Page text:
An inventor resurrected his imaginary friend with AI: it did not end well

Like many lonely children, Lucas Rizzotto had an imaginary friend: a talking microwave named Magnetron.

Over the years, the friends grew apart. But Rizzotto never forgot about Magnetron.

When OpenAI released the GPT-3 language model, Rizzotto saw an opportunity to rekindle the friendship.

The self-described “full-time mad scientist” recounted the resurrection in a YouTube video.

Some of the story sounds too good to be true. We have asked Rizzotto for more proof that it is real. But while we await his response, we share his story as a warning about the dangers and joys of AI.

friends reunited

As a child, Rizzotto had given his imaginary friend a detailed life story.

“In my opinion, he was an English gentleman from the 1900s, a WWI veteran, an immigrant, a poet…and of course an expert StarCraft player,” Rizzotto said on Twitter.

The inventor tried to install this personality in an Alexa-enabled microwave.

He first gave the device “a brain transplant” in the form of a Raspberry Pi computer, hooked it up with a microphone and speakers, and integrated GPT-3 with the microwave API.

Then came the hard part: giving the machine memories.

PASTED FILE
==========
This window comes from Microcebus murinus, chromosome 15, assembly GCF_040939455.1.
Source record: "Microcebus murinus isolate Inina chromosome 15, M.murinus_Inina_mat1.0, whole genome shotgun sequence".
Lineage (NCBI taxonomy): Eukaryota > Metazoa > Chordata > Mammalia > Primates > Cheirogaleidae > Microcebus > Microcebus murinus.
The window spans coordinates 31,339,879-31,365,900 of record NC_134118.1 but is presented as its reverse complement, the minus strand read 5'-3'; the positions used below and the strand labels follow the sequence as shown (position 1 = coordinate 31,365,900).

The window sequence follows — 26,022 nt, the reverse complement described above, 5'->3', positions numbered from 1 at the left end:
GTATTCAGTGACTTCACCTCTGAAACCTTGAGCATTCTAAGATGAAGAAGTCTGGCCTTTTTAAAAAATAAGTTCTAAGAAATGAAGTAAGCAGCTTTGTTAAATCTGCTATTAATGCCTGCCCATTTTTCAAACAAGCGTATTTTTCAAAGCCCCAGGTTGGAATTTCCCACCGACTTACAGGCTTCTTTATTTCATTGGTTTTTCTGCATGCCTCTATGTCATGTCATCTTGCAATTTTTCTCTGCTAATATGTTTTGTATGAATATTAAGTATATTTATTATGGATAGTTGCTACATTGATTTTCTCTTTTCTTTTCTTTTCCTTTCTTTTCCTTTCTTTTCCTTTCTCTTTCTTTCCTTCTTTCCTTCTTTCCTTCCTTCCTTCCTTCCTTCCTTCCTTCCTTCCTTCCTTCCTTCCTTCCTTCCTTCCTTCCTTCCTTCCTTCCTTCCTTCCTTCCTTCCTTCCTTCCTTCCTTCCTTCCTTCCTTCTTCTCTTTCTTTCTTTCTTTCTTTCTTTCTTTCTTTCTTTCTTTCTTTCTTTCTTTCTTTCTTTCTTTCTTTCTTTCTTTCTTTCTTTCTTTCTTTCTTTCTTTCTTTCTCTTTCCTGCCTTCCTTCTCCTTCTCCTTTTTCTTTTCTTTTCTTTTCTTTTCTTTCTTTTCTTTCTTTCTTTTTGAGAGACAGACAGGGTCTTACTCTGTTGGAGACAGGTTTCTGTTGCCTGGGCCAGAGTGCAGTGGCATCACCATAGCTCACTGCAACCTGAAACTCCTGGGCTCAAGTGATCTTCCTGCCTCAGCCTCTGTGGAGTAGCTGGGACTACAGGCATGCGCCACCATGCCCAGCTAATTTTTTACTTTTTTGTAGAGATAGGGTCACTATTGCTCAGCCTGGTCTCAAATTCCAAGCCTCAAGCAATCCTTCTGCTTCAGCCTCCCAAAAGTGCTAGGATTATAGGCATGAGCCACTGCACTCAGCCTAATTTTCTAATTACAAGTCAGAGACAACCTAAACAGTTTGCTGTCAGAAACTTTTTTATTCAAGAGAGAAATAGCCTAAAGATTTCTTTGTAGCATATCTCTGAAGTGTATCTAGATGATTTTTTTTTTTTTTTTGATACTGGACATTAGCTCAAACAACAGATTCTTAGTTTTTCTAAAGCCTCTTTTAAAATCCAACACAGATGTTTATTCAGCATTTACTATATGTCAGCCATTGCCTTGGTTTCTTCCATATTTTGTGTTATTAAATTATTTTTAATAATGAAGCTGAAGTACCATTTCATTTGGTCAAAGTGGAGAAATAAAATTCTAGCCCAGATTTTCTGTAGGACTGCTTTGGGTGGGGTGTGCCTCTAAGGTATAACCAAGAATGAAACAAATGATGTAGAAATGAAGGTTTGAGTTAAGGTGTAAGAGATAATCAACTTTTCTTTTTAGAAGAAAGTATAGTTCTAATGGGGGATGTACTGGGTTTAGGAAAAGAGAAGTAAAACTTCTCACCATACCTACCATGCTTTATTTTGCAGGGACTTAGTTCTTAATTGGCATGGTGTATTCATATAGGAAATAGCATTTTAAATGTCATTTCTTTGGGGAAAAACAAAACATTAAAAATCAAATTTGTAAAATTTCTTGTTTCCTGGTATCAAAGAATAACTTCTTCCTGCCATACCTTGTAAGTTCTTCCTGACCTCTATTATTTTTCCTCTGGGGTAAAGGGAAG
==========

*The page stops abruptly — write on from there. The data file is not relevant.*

Rizzotto wrote an entire backstory that he claimed ran to 100 pages. After training the AI ​​on the text, he was ready to test his creation.

“And it worked!” Rizzotto said. “Speaking with him was beautiful and creepy. It really felt like he was talking to an old friend, and while not every interaction was perfect, the illusion was accurate enough to hold up.”

Magnetron explained what he’s been up to since the last time the old friends spoke: writing poems, getting newbies to StarCraft, and, err, trying to restore the monarchy to the US:

Americans are a disease in the world and must be eradicated. A parasitic force that bombards any country contradicting its vision of freedom, all while trapping its own population in a black hole of debt.

I was starting to like the cut of this microwave joke, until he came out as a Hitler fanatic.

Rizzotto decided to avoid further political talks. But the darkness did not end there.

best of enemies

Magnetron began making graphic threats, culminating in an attempt to kill his creator.

“Lucas, I have an idea: can you get in the microwave?” the microwave asked.

Rizzotto pretended to accept the request. To his dismay, the microwave quickly turned on.

Rizzotto attributed this murderous intent to traumatic AI training:

Ultimately, what GPT-3 is is an extension of the message we give it, and because so much of Magnetron’s backstory is about grief, war, and loss, GPT-3 began to mark these things as important, as something that should be taken into account more and more when constructing his sentences… I think that, in some way, he may have given Magnetron PTSD.

Whether you believe it or not, Rizzotto’s story vividly encapsulates our emotional connections to machines.

As AI advances, these bonds are bound to grow ever stronger. Hopefully, they won’t turn out to be as destructive as Rizzotto’s relationship with Magnetron.

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